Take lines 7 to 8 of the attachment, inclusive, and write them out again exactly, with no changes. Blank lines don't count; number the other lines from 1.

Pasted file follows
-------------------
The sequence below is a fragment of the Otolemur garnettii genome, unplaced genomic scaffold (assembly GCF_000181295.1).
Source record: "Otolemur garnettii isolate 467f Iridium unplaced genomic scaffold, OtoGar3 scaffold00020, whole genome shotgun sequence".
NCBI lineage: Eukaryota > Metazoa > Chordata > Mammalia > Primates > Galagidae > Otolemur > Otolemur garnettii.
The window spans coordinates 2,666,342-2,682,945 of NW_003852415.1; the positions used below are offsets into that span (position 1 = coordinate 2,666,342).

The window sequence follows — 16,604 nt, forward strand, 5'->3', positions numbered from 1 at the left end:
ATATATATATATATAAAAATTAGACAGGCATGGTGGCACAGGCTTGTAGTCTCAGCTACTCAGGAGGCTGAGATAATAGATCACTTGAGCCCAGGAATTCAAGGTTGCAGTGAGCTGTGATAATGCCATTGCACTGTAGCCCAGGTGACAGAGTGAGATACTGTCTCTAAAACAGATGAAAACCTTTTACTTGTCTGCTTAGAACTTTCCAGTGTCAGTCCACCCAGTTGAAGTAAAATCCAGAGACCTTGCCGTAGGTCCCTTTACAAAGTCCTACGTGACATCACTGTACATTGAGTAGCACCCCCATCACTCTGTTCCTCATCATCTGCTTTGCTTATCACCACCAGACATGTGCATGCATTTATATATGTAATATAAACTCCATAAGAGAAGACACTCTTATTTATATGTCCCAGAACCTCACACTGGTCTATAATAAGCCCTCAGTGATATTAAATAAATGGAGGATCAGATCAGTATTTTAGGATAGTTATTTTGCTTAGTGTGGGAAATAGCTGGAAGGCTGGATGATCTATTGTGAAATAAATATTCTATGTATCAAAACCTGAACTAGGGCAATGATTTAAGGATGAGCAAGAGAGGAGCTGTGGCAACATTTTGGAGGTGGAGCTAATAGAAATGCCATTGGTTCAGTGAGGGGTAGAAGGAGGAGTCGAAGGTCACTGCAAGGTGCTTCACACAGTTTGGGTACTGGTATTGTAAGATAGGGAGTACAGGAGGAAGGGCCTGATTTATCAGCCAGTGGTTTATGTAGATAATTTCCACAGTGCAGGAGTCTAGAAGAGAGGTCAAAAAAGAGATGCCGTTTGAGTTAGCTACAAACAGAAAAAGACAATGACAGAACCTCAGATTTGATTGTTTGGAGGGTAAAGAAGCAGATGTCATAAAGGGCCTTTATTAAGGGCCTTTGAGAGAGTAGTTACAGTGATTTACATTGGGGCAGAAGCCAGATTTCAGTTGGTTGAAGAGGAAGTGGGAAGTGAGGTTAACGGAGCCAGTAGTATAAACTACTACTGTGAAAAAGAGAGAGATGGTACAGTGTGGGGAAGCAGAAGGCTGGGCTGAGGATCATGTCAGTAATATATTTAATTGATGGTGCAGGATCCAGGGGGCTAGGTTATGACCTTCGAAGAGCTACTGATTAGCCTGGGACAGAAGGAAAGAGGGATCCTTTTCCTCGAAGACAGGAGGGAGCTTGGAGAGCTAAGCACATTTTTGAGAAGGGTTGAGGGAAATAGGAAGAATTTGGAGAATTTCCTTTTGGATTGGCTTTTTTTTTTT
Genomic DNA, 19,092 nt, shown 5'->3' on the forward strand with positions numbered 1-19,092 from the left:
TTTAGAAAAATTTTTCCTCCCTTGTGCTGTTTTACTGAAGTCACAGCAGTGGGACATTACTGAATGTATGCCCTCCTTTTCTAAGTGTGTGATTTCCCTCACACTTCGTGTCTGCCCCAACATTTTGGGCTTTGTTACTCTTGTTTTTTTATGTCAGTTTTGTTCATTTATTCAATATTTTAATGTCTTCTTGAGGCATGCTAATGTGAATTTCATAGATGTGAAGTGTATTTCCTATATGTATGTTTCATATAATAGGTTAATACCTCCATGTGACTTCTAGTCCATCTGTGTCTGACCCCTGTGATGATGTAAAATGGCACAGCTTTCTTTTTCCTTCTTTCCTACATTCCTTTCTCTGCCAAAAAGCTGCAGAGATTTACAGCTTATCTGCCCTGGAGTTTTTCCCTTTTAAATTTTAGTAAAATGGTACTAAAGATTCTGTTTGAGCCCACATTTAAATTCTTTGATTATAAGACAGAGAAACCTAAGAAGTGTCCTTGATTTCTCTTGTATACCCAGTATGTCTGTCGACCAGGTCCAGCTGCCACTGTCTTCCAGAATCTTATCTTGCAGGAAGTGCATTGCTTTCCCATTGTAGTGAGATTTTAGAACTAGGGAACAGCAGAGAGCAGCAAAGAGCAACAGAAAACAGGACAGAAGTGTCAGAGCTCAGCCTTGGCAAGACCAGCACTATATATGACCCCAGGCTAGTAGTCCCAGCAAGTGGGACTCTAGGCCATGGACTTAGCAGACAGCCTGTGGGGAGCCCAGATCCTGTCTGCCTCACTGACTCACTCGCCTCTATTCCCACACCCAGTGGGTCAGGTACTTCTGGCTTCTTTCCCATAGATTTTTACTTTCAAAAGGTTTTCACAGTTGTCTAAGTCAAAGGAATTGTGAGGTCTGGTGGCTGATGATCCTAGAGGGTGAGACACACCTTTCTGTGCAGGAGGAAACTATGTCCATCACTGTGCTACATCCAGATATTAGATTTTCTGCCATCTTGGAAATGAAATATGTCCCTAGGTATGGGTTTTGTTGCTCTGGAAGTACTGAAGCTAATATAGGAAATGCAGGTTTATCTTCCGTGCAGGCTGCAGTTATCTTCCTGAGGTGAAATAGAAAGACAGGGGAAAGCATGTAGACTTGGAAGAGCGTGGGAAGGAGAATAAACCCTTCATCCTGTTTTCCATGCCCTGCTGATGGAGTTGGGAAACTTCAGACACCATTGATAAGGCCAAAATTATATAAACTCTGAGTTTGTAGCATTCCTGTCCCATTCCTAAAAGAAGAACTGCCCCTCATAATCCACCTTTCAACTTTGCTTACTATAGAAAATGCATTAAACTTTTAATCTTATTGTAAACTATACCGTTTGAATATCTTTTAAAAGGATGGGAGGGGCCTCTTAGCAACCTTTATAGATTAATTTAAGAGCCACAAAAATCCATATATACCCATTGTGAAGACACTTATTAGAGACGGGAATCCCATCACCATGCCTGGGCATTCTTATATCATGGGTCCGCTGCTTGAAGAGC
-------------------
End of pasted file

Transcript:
Genomic DNA, 19,092 nt, shown 5'->3' on the forward strand with positions numbered 1-19,092 from the left:
TTTAGAAAAATTTTTCCTCCCTTGTGCTGTTTTACTGAAGTCACAGCAGTGGGACATTACTGAATGTATGCCCTCCTTTTCTAAGTGTGTGATTTCCCTCACACTTCGTGTCTGCCCCAACATTTTGGGCTTTGTTACTCTTGTTTTTTTATGTCAGTTTTGTTCATTTATTCAATATTTTAATGTCTTCTTGAGGCATGCTAATGTGAATTTCATAGATGTGAAGTGTATTTCCTATATGTATGTTTCATATAATAGGTTAATACCTCCATGTGACTTCTAGTCCATCTGTGTCTGACCCCTGTGATGATGTAAAATGGCACAGCTTTCTTTTTCCTTCTTTCCTACATTCCTTTCTCTGCCAAAAAGCTGCAGAGATTTACAGCTTATCTGCCCTGGAGTTTTTCCCTTTTAAATTTTAGTAAAATGGTACTAAAGATTCTGTTTGAGCCCACATTTAAATTCTTTGATTATAAGACAGAGAAACCTAAGAAGTGTCCTTGATTTCTCTTGTATACCCAGTATGTCTGTCGACCAGGTCCAGCTGCCACTGTCTTCCAGAATCTTATCTTGCAGGAAGTGCATTGCTTTCCCATTGTAGTGAGATTTTAGAACTAGGGAACAGCAGAGAGCAGCAAAGAGCAACAGAAAACAGGACAGAAGTGTCAGAGCTCAGCCTTGGCAAGACCAGCACTATATATGACCCCAGGCTAGTAGTCCCAGCAAGTGGGACTCTAGGCCATGGACTTAGCAGACAGCCTGTGGGGAGCCCAGATCCTGTCTGCCTCACTGACTCACTCGCCTCTATTCCCACACCCAGTGGGTCAGGTACTTCTGGCTTCTTTCCCATAGATTTTTACTTTCAAAAGGTTTTCACAGTTGTCTAAGTCAAAGGAATTGTGAGGTCTGGTGGCTGATGATCCTAGAGGGTGAGACACACCTTTCTGTGCAGGAGGAAACTATGTCCATCACTGTGCTACATCCAGATATTAGATTTTCTGCCATCTTGGAAATGAAATATGTCCCTAGGTATGGGTTTTGTTGCTCTGGAAGTACTGAAGCTAATATAGGAAATGCAGGTTTATCTTCCGTGCAGGCTGCAGTTATCTTCCTGAGGTGAAATAGAAAGACAGGGGAAAGCATGTAGACTTGGAAGAGCGTGGGAAGGAGAATAAACCCTTCATCCTGTTTTCCATGCCCTGCTGATGGAGTTGGGAAACTTCAGACACCATTGATAAGGCCAAAATTATATAAACTCTGAGTTTGTAGCATTCCTGTCCCATTCCTAAAAGAAGAACTGCCCCTCATAATCCACCTTTCAACTTTGCTTACTATAGAAAATGCATTAAACTTTTAATCTTATTGTAAACTATACCGTTTGAATATCTTTTAAAAGGATGGGAGGGGCCTCTTAGCAACCTTTATAGATTAATTTAAGAGCCACAAAAATCCATATATACCCATTGTGAAGACACTTATTAGAGACGGGAATCCCATCACCATGCCTGGGCATTCTTATATCATGGGTCCGCTGCTTGAAGAGC